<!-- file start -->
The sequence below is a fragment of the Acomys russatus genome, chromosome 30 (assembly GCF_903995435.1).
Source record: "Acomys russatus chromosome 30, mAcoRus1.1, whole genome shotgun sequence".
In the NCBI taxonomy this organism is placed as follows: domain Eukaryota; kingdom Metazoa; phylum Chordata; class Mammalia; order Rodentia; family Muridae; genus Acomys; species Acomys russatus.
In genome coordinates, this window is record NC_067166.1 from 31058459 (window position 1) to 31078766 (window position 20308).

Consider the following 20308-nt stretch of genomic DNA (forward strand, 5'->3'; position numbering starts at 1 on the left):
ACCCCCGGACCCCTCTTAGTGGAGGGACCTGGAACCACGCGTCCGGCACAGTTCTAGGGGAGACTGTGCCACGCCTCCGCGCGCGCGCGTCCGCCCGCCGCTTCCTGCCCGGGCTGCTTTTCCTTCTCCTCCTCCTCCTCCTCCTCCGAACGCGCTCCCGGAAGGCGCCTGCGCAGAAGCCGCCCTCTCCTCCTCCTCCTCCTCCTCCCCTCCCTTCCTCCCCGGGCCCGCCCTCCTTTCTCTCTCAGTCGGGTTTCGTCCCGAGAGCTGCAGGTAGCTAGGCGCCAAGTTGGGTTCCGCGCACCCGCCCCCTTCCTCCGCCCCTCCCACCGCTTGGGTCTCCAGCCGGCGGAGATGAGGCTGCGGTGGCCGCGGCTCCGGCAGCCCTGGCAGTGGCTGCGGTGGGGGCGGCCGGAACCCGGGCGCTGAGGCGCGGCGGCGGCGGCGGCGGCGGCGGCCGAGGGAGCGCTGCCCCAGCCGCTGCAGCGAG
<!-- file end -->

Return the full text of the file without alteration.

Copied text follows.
The sequence below is a fragment of the Acomys russatus genome, chromosome 30 (assembly GCF_903995435.1).
Source record: "Acomys russatus chromosome 30, mAcoRus1.1, whole genome shotgun sequence".
In the NCBI taxonomy this organism is placed as follows: domain Eukaryota; kingdom Metazoa; phylum Chordata; class Mammalia; order Rodentia; family Muridae; genus Acomys; species Acomys russatus.
In genome coordinates, this window is record NC_067166.1 from 31058459 (window position 1) to 31078766 (window position 20308).

Consider the following 20308-nt stretch of genomic DNA (forward strand, 5'->3'; position numbering starts at 1 on the left):
ACCCCCGGACCCCTCTTAGTGGAGGGACCTGGAACCACGCGTCCGGCACAGTTCTAGGGGAGACTGTGCCACGCCTCCGCGCGCGCGCGTCCGCCCGCCGCTTCCTGCCCGGGCTGCTTTTCCTTCTCCTCCTCCTCCTCCTCCTCCGAACGCGCTCCCGGAAGGCGCCTGCGCAGAAGCCGCCCTCTCCTCCTCCTCCTCCTCCTCCCCTCCCTTCCTCCCCGGGCCCGCCCTCCTTTCTCTCTCAGTCGGGTTTCGTCCCGAGAGCTGCAGGTAGCTAGGCGCCAAGTTGGGTTCCGCGCACCCGCCCCCTTCCTCCGCCCCTCCCACCGCTTGGGTCTCCAGCCGGCGGAGATGAGGCTGCGGTGGCCGCGGCTCCGGCAGCCCTGGCAGTGGCTGCGGTGGGGGCGGCCGGAACCCGGGCGCTGAGGCGCGGCGGCGGCGGCGGCGGCGGCGGCCGAGGGAGCGCTGCCCCAGCCGCTGCAGCGAG